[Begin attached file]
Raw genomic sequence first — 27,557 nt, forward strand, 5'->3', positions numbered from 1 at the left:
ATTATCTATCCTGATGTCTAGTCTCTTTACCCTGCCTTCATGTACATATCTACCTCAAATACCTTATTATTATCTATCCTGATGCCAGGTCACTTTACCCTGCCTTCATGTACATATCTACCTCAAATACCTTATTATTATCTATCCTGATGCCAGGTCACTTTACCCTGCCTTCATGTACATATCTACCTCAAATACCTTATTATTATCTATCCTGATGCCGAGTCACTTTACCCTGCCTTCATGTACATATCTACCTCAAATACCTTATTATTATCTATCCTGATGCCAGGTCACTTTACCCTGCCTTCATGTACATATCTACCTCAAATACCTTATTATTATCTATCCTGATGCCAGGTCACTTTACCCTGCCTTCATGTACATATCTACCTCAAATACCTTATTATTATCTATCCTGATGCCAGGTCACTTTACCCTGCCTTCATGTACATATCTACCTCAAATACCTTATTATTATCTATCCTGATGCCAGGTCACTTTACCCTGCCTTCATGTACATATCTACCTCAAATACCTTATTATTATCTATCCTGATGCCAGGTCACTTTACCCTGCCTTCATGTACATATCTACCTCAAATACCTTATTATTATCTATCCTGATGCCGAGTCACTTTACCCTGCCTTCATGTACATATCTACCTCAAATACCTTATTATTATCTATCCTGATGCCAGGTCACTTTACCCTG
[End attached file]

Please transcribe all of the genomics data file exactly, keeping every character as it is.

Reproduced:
Raw genomic sequence first — 27,557 nt, forward strand, 5'->3', positions numbered from 1 at the left:
ATTATCTATCCTGATGTCTAGTCTCTTTACCCTGCCTTCATGTACATATCTACCTCAAATACCTTATTATTATCTATCCTGATGCCAGGTCACTTTACCCTGCCTTCATGTACATATCTACCTCAAATACCTTATTATTATCTATCCTGATGCCAGGTCACTTTACCCTGCCTTCATGTACATATCTACCTCAAATACCTTATTATTATCTATCCTGATGCCGAGTCACTTTACCCTGCCTTCATGTACATATCTACCTCAAATACCTTATTATTATCTATCCTGATGCCAGGTCACTTTACCCTGCCTTCATGTACATATCTACCTCAAATACCTTATTATTATCTATCCTGATGCCAGGTCACTTTACCCTGCCTTCATGTACATATCTACCTCAAATACCTTATTATTATCTATCCTGATGCCAGGTCACTTTACCCTGCCTTCATGTACATATCTACCTCAAATACCTTATTATTATCTATCCTGATGCCAGGTCACTTTACCCTGCCTTCATGTACATATCTACCTCAAATACCTTATTATTATCTATCCTGATGCCAGGTCACTTTACCCTGCCTTCATGTACATATCTACCTCAAATACCTTATTATTATCTATCCTGATGCCGAGTCACTTTACCCTGCCTTCATGTACATATCTACCTCAAATACCTTATTATTATCTATCCTGATGCCAGGTCACTTTACCCTG